I am pretty vocal about being anti-diet. Diets do not work for the majority of people. Our behaviour is driven by how we are thinking and feeling. Going on a diet usually involves trying to create a behaviour change without making any other changes. Diets will insist that you just have to be disciplined enough and if you don’t manage to stick to the diet, you must be lacking in willpower.
As Kelly McGonigal writes in her book Willpower! You only need willpower if there is a conflict of will. Diets create a conflict and no-one can thrive while living in a conflicted state. There are three things that could happen when you go on a diet.
You might lose weight and be a “success” story.
Firstly, you might lose weight and keep it off. This is very much the exception not the rule but it does happen in a tiny percentage of cases. When it does happen, these people have created a shift in identity. They develop a new attitude to how they eat and move their bodies and that attitude is integrated into their personality. Usually these are people who didn’t have a great deal of emotion around their eating or body image to begin with. They are not people who have tried dozens of diets and have had the experience of feeling like a failure around food. Because the emotions are not particularly heightened, they are not working with the same resistance that so many of us are. Not fair? Perhaps, but we can’t change our emotional history with food. We need to accept where we’re starting from.
The rebound effect of diets.
Secondly, you may stick to the diet for hours, days, weeks or months - maybe you even hit you goal weight but at some point most people will throw off the shackles and resume eating, usually more than before and usually with a sense of feeling out of control until you find yourself back at your starting weight or higher. How distressed you are by this experience will predict how disordered you could start to become around food the next time you try and exert control over your eating.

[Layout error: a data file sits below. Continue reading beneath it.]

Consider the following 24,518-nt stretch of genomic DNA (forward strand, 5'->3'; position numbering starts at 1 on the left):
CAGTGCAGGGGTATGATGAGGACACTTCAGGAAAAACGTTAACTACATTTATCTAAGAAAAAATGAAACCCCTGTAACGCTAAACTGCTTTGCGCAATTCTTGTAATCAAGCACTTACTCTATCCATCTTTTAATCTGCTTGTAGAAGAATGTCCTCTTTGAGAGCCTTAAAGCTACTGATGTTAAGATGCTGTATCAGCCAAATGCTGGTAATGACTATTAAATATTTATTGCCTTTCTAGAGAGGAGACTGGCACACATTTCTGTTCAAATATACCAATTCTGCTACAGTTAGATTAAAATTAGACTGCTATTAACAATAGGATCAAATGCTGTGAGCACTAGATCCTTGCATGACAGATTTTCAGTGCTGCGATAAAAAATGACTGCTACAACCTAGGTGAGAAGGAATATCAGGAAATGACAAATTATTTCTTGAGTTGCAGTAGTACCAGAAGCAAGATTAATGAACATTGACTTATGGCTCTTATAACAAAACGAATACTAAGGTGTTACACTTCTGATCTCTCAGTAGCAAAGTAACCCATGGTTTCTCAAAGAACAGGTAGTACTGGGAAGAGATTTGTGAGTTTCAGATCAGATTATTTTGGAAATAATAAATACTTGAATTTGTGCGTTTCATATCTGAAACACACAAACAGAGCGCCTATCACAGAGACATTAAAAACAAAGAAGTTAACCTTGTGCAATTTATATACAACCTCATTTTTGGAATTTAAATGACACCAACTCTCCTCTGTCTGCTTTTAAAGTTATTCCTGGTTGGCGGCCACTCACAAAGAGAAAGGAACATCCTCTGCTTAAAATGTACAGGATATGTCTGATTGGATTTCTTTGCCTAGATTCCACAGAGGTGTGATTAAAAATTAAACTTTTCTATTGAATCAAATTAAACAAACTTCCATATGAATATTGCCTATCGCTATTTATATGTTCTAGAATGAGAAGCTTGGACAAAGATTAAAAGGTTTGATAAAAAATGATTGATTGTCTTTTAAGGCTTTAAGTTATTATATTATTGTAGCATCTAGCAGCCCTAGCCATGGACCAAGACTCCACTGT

Dieting triggers eating disorders.
And lastly, you restrict and maintain your restriction through tolerating the conflict of wanting to eat but not allowing yourself to. This one can be dangerous because it’s the feeding ground of eating disorders. In anorexia tight restriction is maintained but at enormous cost. Obsession, fear, anxiety, isolation and deteriorating health all follow this type of restriction and once you’re gripped by it, it’s incredibly difficult to fully recover. Perhaps you manage to restrict but with periods of bingeing, well this is a slippery slope into binge eating disorder and once you start making “amends” for bingeing (purging, exercise, laxatives, fasting) you slide into bulimia territory.
How do I stop overeating?
You may be thinking this all sounds a bit hopeless. What are you supposed to do if dieting isn’t the answer? I think we need think about what we can learn about the first group. They changed their identity around how they were with food. Their conflict and emotionality around food isn’t as high. In order to change how we eat, we first need to reduce our own conflict and emotionality around food. I know you want to jump straight into making the changes. Of course you do, this has become so incredibly important to you but the challenge may be to make it LESS important. This is why ditching the diet mentality is crucial. It’s not just about not dieting but about shifting the mentality. This is the mentality that you carry around day-to-day and it influences every single food choice you make and turning food decisions into a minefield.
This is how so many people get stuck, the desperation to lose weight through controlling what you eat is what will keep you feeling out of control. Like a spiders web, the more you struggle, the more stuck you become. We need to end the war to find peace and then rebuild from the debris. This means surrender, not destroying ourselves through trying to win against our appetite for it is a fierce and non-compromising opponent.